York-based Unilife Corporation accused of misleading investors
York-based Unilife Corporation is facing a federal securities fraud class action after a shareholder-rights law firm helped an investor file a complaint in the U.S. District Court for the Middle District of Pennsylvania.
According to a news release from the firm, Robbins Arroyo LLP, shares of Unilife fell $0.52 per share, or more than 14 percent, on Sept. 4 after publication of a Forbes article discussing Unilife's fiscal year loss of $63.2 million on revenue of just $2.7 million. The report also disclosed that customer demand for Unilife's products was such that the company's primary manufacturing facility was operating at 3 percent of capacity, or approximately 2 million syringes per year.
On Sept. 9, Robbins said, Forbes published an article detailing allegations in a lawsuit filed by a former Unilife employee concerning various regulatory violations at the company and the suppression of internal reports detailing Unilife's inability to produce the company's syringes below cost.
"According to the complaint," Robbins said, "defendants made false and/or misleading statements and failed to disclose that: (i) the company's Unifill syringes failed to comply with the U.S. Food and Drug Administration's ("FDA") validation processes; (ii) the company's Quality Management System failed to comply with FDA's regulations; and (iii) Unilife intentionally increased purchases of Unifill component parts to create the appearance that it was producing at increased volumes despite low customer demand and lack of capacity to support those purchases."
Unilife CEO Alan Shortall today issued the following letter to stockholders about the lawsuit.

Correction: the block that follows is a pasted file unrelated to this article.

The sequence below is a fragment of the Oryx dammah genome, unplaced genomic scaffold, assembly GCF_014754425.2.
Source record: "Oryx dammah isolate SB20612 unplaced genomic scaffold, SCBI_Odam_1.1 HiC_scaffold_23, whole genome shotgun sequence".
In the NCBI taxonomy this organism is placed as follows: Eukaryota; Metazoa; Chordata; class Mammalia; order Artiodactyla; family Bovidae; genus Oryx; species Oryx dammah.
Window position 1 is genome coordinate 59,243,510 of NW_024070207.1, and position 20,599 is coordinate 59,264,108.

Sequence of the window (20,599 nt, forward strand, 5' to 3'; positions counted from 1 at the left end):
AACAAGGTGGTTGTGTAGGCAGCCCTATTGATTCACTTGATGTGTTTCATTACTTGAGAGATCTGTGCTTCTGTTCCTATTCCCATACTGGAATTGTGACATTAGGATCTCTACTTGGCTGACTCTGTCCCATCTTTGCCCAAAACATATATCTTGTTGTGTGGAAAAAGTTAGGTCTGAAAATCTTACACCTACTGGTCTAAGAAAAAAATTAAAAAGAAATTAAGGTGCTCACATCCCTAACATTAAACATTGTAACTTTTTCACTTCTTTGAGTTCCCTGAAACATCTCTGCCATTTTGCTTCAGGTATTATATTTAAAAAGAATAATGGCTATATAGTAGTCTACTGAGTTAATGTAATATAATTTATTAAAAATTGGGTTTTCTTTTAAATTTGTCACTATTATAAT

"Dear Unilife Shareholders:
"I am writing to you today regarding a lawsuit brought in the US against Unilife Corporation (Unilife), myself, and other officers of the company, which we believe is entirely meritless. This lawsuit has been brought under US securities law by a shareholder holding a very small parcel of shares and mostly repeats the allegations of a lawsuit filed by a former employee, which we are in the process of defending and which we believe to be groundless. The former employee claims that he was terminated in retaliation for reporting alleged regulatory violations by Unilife. However, the former employee was in fact terminated due to poor performance and we believe filed the lawsuit in retaliation after Unilife refused to comply with his demand for severance payments (which he was not entitled to due to the reasons for his termination).
"We are being advised by lawyers in the US with respect to both of these claims and they have informed us that, in the US, securities law claims of this nature are not uncommon as a means of opportunistic lawyers trying to attract clients.
"I am confident that Unilife will prevail with regards to both of these claims and can assure you that Unilife will vigorously defend itself against these actions.
"With respect to the allegations made in these claims, I can assure all of you that Unilife is in full compliance with all applicable regulatory requirements. In 2013 two regulatory compliance audits of Unilife's quality system were performed. Both audits resulted in zero observations, i.e., no deviations from applicable quality standards were noted. In February 2013, the Notified Body NSAI (National Standards Authority of Ireland) performed an audit of our quality system, which is equivalent to an FDA audit for European countries. This audit resulted in zero observations, i.e., no deviations from the applicable standards were found. The auditors' conclusion was that Unilife was in compliance with the applicable standards. In March, the FDA performed an audit of Unilife's quality system and facility. The FDA closed out the audit with no FDA 483 Inspectional Observation issued, i.e., no deviations from the applicable standards were noted.
"Finally, Unilife is in full compliance with all applicable securities laws. As a public company in the US we are subject to a legal system in which employees can sue companies for undeserved compensation while making unfounded allegations with impunity, and plaintiffs lawyers can first advertise for clients and then bring a lawsuit for the mere cost of the court filing fee in the hope that the company will settle with them.
"Thank you for your continued support of Unilife."